Recording of December 1963: Music of Edgar Varèse, Vol.2

Music of Edgar Varèse, Vol.2
Arcana, Déserts, Offrandes, Chanson De Là-Haut (Song From High)
Dona Precht, soprano, Columbia Symphony Orchestra, Robert Craft, conductor.
Columbia Masterworks MS-6362 (LP). John McClure, Thomas Frost, prods. TT: 24:45.

In electronic music, the sounds of musical instruments, natural noise-makers and electronic signal generators are recorded on tape, modified by running them at higher- or lower-than-normal speeds and manipulating their tonal content, and then combined in rhythmic and tonal patterns to create entirely new forms of music.

This Columbia recording is one of the few discs of full-length electronic compositions, and is an outstanding example of the virtually limitless range of tonal colors available to the electronic music composer. As for the music itself, I do not pretend to comprehend it. I even hesitate to grace it with the designation "music" at all. Perhaps in so doing, I label myself as a stick-in-the-mud reactionary, but I must admit that repeated listenings have not made this any less alien to my ear than it was on the first playing.

There is, however, a strange fascination about its shimmering, iridescent patterns of sound. It is also, incidentally, quite a demonstration record for top-notch equipment, for it has some of the highest- and lowest-frequency tones recorded on it that I've heard in some time. The recording is one of Columbia's best, although I defy anyone to tell whether it is high-, low-, or medium-fi. How hi-fi can a recording be, when none of the sounds on it are supposed to sound natural?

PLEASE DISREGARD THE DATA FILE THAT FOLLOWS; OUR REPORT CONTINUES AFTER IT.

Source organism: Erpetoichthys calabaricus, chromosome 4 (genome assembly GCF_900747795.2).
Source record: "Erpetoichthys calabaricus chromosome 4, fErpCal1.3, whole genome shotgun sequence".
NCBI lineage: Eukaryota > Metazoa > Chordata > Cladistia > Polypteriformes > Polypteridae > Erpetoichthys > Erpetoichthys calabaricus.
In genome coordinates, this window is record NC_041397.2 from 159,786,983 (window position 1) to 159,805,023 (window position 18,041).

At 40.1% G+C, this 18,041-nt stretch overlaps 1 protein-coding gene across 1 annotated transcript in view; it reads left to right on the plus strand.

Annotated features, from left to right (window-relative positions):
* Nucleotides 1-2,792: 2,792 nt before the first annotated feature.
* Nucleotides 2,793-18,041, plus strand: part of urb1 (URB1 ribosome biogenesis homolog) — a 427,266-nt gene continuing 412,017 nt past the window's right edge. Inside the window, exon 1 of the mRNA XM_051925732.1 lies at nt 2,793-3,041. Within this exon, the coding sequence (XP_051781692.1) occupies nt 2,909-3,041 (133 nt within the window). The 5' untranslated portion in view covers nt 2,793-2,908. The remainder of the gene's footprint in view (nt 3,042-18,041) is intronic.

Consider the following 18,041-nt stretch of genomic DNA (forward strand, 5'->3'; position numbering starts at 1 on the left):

This is a must, even if only as a tonic for jaded ears.—J. Gordon Holt

volvic's picture

Varese has to be one of the few modern composer of the 20th century that I could never like, no matter how hard I tried. It has been over decades maybe it's time to revisit?

Robin Landseadel's picture

Note to Volvic—It's "Composer", not "Conductor". Nicolas Slonimsky conducted the music for Varese, Varese was his best man when Slonimsky got married in Paris, back in 1931.

Varese opened the door to Musique Concrete. People will watch a horror movie, not even thinking of the emotional impact of the "soundtrack", often a combination of acoustic and electronic sounds. Movies combine foley and the "soundtrack" for their emotional impact, musique concrete being an essential element and sometimes a proper description of the sound design of such movies.

Is it music? Of course it is. Is it important? Sho 'nuf. John Lennon's "Revolution #9" is probably the best known example of the form for a stand-alone composition. And, as I already mentioned, it has become an essential element in motion picture sound. One of my favorite recent examples, the Soundtrack/Foley of Blade Runner 2049, with its deep bass bombs.

Zubin Mehta's LAPO recordings of the acoustic music of Varese are a good starting point. Note that the "Musique Concrete" elements of this sort of music making have had a major influence on Techno and other popular forms of music as well. It's not just "Music", it's damn near ubiqutious.

The master of the form is/was Iannis Xenakis, the polymath mathematician, architect and composer. My favorite recording is now out of print [naturally], containing the epic "Bohor". It's on the EMF imprint, EMF 003.

volvic's picture

But I do believe he was at some point early in his career perhaps, a conductor as well. Tried recently with Ameriques and Ecuatorial...not for me thanks. Will pass again. Maybe in another 30 years.